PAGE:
DWR Seeks Proposals for Habitat Restoration Projects in the Sacramento-San Joaquin Delta
First-of-its-Kind Request for Proposal Invites Non-Governmental Participation
From the Department of Water Resources:
In an effort to quicken the pace of habitat restoration in California’s biggest estuary, the California Department of Water Resources (DWR) today invited private companies, non-profit groups and individuals to submit proposals to create wetlands in the Sacramento-San Joaquin Delta.
Through a first-of-its-kind Request for Proposal (RFP), DWR seeks partners to help fulfill its obligations under the U.S. Endangered Species Act. At the direction of the U.S. Fish and Wildlife Service and the National Marine Fisheries Service, DWR must restore or create 8,000 acres of tidal habitat to benefit Delta smelt and another 800 acres for longfin smelt, plus 17,000 acres to 20,000 acres of seasonal floodplain to benefit juvenile winter-run chinook salmon, spring-run salmon and Central Valley steelhead. Projects to fulfill these obligations also could help meet DWR’s restoration responsibilities under the California Endangered Species Act.
These projects will advance California EcoRestore, a program to fulfill Governor Edmund G. Brown Jr.’s direction to State agencies to begin restoration of at least 30,000 acres in the Delta over the next five years. In addition, the Brown Administration’s five-year Water Action Plan calls for restoration of important ecosystems.
DWR will weigh proposals received through the RFP process and enter into agreements with the proponents of acceptable projects. These may be private companies, non-profit groups, individuals, or a combination of such. Respondents to the RFP must demonstrate control of property desirable for habitat restoration. Proposals will be judged competitively based on factors that include location, cost, site quality, site design, property characteristics and project schedule and readiness. Projects must be completed within five years.
“Our new Request for Proposal will help us harness the power of partnerships in a straightforward, transparent, efficient way,” said Dean Messer, Chief of the DWR Division of Environmental Services and the Fish Restoration Program. “We want to maximize results and get large-scale tidal marsh wetland habitat restoration under way for the sake of native fishes.”
The department is prepared to award contracts worth a total of $42.5 million over the next five years for acceptable proposals. Instructions for downloading the RFP are available here. Proposals must be received by November 30, 2016.
Bill Addresses Excessive Water Use by Some California Urban Retail Water Purveyors
Tiered Water Rates and Surcharges Among Tools Agencies Can Use During Water Shortages
From Best Best & Krieger:
A new law signed by Gov. Jerry Brown requires that, when specified water shortage conditions are met, public and private urban retail water suppliers must establish a method to identify and discourage excessive water use by residential metered water customers. (This applies to water suppliers that provide potable municipal water to more than 3,000 end users, or more than 3,000 acre-feet of potable water annually.) Under Senate Bill 814, signed Aug. 29, the authorized methods for discouraging excessive water use include tiered block water rates, budget-based tiered water rates, and fines and penalties.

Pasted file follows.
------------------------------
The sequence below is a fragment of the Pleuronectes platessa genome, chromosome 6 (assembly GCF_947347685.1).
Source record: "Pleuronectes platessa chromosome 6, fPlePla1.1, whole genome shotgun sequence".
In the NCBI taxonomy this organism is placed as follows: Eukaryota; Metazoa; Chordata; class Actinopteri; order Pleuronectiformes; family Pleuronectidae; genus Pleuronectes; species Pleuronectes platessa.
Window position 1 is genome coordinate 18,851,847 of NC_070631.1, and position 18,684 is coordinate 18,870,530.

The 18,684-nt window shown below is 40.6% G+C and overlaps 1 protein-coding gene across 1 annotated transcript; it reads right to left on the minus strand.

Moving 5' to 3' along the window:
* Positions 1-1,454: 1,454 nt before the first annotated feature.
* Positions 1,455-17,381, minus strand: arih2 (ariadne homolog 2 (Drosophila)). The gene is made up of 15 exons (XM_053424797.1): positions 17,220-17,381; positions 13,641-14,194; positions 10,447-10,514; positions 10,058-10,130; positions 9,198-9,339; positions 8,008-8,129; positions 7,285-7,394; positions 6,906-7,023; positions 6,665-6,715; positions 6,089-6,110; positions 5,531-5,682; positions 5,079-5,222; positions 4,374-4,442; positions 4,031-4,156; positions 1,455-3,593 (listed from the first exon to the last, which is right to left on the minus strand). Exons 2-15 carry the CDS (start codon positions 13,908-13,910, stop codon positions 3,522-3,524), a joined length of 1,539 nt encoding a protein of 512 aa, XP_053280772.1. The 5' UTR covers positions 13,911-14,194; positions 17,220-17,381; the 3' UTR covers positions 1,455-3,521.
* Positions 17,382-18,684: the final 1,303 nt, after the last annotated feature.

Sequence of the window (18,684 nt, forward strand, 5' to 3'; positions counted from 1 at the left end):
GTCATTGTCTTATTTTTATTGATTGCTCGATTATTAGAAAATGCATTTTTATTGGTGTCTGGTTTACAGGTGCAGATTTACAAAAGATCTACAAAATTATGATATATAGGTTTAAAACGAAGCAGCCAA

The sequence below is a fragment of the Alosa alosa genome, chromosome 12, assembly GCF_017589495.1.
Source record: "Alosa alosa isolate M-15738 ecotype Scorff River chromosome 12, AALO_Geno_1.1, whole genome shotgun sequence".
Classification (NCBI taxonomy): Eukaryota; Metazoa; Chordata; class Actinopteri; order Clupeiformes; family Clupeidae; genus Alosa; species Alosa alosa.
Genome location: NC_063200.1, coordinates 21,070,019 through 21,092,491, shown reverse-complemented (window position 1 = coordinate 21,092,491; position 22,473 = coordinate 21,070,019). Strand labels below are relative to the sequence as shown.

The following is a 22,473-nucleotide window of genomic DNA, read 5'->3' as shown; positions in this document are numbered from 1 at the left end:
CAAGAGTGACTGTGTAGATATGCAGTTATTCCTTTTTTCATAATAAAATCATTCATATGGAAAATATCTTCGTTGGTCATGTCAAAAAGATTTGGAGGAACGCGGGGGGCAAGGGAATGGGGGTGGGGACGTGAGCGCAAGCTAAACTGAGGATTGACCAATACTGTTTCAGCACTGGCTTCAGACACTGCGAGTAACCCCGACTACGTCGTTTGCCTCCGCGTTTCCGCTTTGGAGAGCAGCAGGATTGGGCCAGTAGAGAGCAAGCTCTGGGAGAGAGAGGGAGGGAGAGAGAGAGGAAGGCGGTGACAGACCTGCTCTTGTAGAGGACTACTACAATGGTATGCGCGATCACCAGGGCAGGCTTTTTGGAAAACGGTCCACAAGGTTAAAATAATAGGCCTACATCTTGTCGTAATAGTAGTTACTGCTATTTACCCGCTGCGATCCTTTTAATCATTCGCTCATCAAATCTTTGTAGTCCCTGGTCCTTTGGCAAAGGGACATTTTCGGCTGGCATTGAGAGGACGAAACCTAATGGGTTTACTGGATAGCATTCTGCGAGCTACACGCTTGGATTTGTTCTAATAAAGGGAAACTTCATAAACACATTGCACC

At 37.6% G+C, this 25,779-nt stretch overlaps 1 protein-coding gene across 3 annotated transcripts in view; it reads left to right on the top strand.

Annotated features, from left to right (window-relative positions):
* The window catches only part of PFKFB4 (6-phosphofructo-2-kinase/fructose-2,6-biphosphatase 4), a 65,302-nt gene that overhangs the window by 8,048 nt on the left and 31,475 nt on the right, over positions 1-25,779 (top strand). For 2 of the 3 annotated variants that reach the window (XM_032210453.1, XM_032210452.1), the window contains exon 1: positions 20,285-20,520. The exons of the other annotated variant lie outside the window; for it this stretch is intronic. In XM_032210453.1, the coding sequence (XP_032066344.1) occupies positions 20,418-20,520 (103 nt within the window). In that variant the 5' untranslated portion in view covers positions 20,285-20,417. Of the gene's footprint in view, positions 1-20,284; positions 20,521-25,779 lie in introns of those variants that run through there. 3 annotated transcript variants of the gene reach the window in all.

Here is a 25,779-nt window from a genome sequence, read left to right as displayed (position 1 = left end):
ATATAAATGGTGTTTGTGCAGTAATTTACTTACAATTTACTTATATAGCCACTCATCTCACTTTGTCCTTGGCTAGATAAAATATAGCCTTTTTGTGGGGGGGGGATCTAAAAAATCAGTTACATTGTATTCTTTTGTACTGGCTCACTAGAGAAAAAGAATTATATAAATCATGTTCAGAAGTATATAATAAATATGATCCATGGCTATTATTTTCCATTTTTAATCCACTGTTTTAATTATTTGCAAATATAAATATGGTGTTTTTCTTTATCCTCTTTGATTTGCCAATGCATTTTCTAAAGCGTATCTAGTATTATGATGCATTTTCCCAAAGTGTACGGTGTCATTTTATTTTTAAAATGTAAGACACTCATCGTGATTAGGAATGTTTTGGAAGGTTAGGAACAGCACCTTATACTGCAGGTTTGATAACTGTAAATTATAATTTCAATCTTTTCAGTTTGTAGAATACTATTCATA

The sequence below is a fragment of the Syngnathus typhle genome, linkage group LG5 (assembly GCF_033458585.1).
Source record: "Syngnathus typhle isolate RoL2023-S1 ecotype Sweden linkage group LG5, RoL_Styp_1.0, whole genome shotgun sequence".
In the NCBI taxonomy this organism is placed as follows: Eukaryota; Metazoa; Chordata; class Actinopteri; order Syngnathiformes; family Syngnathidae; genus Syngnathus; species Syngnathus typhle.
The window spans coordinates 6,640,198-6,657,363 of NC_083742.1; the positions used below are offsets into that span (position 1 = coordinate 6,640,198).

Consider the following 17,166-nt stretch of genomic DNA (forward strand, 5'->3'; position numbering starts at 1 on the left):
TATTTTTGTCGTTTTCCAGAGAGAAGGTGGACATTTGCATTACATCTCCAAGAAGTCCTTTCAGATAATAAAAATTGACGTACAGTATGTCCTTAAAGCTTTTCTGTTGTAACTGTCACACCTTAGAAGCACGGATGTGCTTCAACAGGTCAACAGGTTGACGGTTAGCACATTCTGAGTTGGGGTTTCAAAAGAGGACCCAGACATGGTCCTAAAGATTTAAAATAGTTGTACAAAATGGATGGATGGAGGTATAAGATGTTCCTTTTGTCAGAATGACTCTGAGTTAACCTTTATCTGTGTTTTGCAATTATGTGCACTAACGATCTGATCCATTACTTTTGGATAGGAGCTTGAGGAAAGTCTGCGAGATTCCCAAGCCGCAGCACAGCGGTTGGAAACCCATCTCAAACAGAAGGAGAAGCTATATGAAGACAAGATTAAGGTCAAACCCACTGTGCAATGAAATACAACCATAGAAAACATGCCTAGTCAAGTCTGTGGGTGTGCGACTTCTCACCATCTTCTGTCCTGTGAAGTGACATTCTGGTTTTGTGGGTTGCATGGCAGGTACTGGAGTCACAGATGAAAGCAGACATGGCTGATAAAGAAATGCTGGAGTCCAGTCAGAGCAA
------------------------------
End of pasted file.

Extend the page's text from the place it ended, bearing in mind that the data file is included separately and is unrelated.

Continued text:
For any public urban retail water supplier, the adoption of any such tiered block or budget-based tiered water rates, however, must still comply with the procedural and substantive requirements of California Constitution article XIII D, section 6 (commonly referred to as Proposition 218) governing property-related water service fees and charges.
SB 814 requires retail urban water suppliers to put in place rules that define “excessive water use” and impose them during the following prescribed water shortage periods: … ”
Read more from Best Best & Krieger here: Bill Addresses Excessive Water Use by Some California Urban Retail Water Purveyors
Request for proposals: Central Valley Disadvantaged Community Water Quality Grants Program
From the Rose Foundation:
In partnership with the Central Valley Regional Water Quality Control Board (CVRWQCB), Rose Foundation for Communities and the Environment has developed a grants program to support disadvantaged communities working on water quality issues throughout the Central Valley and Sacramento Valley areas. Grants awarded through this program are through Supplemental Environmental Project (SEP) payments that may be used to satisfy part of administrative civil liabilities imposed by the Water Board. Since the program helps direct future SEP payments to community-based water quality project, the purpose of the application process is to develop an annual Project List. Organizations with projects that meet both the disadvantaged community and water quality criteria will then be placed on the 2017 Project List for potential funding.
Community-based watershed stewardship organizations in the Central Valley, Sacramento Valley, west slope of the Sierra Nevada or east slope of the coast Range wishing to submit applications for consideration for 2017 funding should carefully review the Eligibility Criteria, Application Instructions, and other information in this announcement.
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About News Worth Noting: News Worth Noting is a collection of press releases, media statements, and other materials produced by federal, state, and local government agencies, water agencies, and academic institutions, as well as non-profit and advocacy organizations. News Worth Noting also includes relevant legislator statements and environmental policy and legal analyses that are publicly released by law firms. If your agency or organization has an item you would like included here, please email it to Maven.